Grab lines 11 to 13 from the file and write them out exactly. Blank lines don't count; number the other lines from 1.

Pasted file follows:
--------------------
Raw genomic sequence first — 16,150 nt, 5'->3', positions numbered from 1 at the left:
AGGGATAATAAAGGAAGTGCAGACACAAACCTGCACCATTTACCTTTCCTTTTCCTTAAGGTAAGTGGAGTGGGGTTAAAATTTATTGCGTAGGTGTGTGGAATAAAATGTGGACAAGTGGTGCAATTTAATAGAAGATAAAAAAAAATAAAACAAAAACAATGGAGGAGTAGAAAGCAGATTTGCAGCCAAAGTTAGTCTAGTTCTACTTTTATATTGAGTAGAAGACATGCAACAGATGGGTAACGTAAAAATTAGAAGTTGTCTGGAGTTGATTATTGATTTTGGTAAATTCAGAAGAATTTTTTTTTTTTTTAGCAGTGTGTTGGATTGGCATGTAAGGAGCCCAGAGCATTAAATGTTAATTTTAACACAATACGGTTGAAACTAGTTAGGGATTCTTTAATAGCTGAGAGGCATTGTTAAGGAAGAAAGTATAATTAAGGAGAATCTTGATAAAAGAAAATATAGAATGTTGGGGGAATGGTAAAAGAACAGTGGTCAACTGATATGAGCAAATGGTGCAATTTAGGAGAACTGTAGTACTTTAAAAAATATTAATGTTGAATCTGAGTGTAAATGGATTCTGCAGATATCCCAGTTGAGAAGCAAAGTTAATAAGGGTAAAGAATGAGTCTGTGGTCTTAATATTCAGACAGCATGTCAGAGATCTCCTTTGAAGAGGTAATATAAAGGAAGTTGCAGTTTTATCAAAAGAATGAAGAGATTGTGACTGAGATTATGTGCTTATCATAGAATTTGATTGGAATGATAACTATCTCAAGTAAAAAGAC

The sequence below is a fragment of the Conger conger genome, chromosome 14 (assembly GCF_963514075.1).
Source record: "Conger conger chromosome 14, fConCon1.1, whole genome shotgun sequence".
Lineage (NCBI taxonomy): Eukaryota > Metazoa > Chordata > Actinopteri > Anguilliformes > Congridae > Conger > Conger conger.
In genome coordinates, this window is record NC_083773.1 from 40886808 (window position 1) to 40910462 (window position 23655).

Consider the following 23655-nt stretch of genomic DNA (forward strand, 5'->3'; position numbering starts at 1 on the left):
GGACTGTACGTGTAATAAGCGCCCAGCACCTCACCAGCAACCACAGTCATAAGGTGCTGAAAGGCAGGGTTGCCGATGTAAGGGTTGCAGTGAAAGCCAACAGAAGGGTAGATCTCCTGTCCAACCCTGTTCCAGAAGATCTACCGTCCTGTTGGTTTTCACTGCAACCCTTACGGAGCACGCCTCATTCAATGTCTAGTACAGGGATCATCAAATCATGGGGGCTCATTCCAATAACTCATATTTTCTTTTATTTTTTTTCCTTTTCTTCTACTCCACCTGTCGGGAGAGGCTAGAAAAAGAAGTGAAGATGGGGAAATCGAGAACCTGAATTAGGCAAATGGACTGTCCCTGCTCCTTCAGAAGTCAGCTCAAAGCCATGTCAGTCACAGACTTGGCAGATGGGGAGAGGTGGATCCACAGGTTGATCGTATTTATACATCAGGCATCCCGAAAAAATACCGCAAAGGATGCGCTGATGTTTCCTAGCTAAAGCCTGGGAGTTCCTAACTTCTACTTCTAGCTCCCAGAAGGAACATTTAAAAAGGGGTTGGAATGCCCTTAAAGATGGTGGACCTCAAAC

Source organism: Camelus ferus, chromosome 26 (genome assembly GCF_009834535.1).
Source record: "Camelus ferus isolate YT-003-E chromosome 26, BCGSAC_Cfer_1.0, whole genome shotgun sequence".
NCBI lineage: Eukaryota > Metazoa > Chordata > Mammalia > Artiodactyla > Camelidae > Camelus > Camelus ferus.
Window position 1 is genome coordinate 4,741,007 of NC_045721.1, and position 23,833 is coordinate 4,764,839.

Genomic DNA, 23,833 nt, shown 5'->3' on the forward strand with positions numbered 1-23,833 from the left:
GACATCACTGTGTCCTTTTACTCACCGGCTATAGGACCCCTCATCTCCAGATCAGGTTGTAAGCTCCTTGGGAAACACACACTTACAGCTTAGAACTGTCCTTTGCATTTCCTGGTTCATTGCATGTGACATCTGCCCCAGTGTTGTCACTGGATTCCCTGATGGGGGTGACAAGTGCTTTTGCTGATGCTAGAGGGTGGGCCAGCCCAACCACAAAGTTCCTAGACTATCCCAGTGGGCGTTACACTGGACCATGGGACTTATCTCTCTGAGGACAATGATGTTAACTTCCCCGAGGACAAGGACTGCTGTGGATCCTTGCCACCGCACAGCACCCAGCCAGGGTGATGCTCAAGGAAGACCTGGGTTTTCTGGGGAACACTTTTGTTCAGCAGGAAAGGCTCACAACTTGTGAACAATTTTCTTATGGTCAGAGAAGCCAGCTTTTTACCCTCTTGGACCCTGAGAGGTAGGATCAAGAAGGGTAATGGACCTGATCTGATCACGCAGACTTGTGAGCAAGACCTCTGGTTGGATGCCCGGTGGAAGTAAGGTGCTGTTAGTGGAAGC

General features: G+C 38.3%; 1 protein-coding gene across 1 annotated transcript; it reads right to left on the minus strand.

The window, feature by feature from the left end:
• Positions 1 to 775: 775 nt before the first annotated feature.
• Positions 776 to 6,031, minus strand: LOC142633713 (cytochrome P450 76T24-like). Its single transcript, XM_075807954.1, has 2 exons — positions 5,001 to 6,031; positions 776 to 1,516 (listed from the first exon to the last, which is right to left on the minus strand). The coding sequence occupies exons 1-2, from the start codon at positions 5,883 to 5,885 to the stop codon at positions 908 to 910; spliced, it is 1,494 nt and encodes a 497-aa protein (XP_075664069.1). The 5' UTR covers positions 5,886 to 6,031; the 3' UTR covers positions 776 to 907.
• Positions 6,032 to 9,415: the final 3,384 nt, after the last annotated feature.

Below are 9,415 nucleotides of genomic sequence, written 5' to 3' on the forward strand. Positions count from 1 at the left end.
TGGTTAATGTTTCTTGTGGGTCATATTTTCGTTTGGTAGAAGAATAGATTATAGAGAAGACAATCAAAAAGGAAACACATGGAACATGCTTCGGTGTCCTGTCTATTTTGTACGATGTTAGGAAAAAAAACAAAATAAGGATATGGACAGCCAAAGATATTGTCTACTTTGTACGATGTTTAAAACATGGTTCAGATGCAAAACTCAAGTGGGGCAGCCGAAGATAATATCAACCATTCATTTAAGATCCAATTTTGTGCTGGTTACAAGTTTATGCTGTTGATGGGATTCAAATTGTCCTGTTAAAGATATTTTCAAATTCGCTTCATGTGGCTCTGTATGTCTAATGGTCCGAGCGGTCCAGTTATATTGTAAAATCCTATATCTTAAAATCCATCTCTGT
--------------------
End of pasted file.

NCBI lineage: Eukaryota > Metazoa > Chordata > Mammalia > Artiodactyla > Camelidae > Camelus > Camelus ferus.
Window position 1 is genome coordinate 4,741,007 of NC_045721.1, and position 23,833 is coordinate 4,764,839.

Genomic DNA, 23,833 nt, shown 5'->3' on the forward strand with positions numbered 1-23,833 from the left: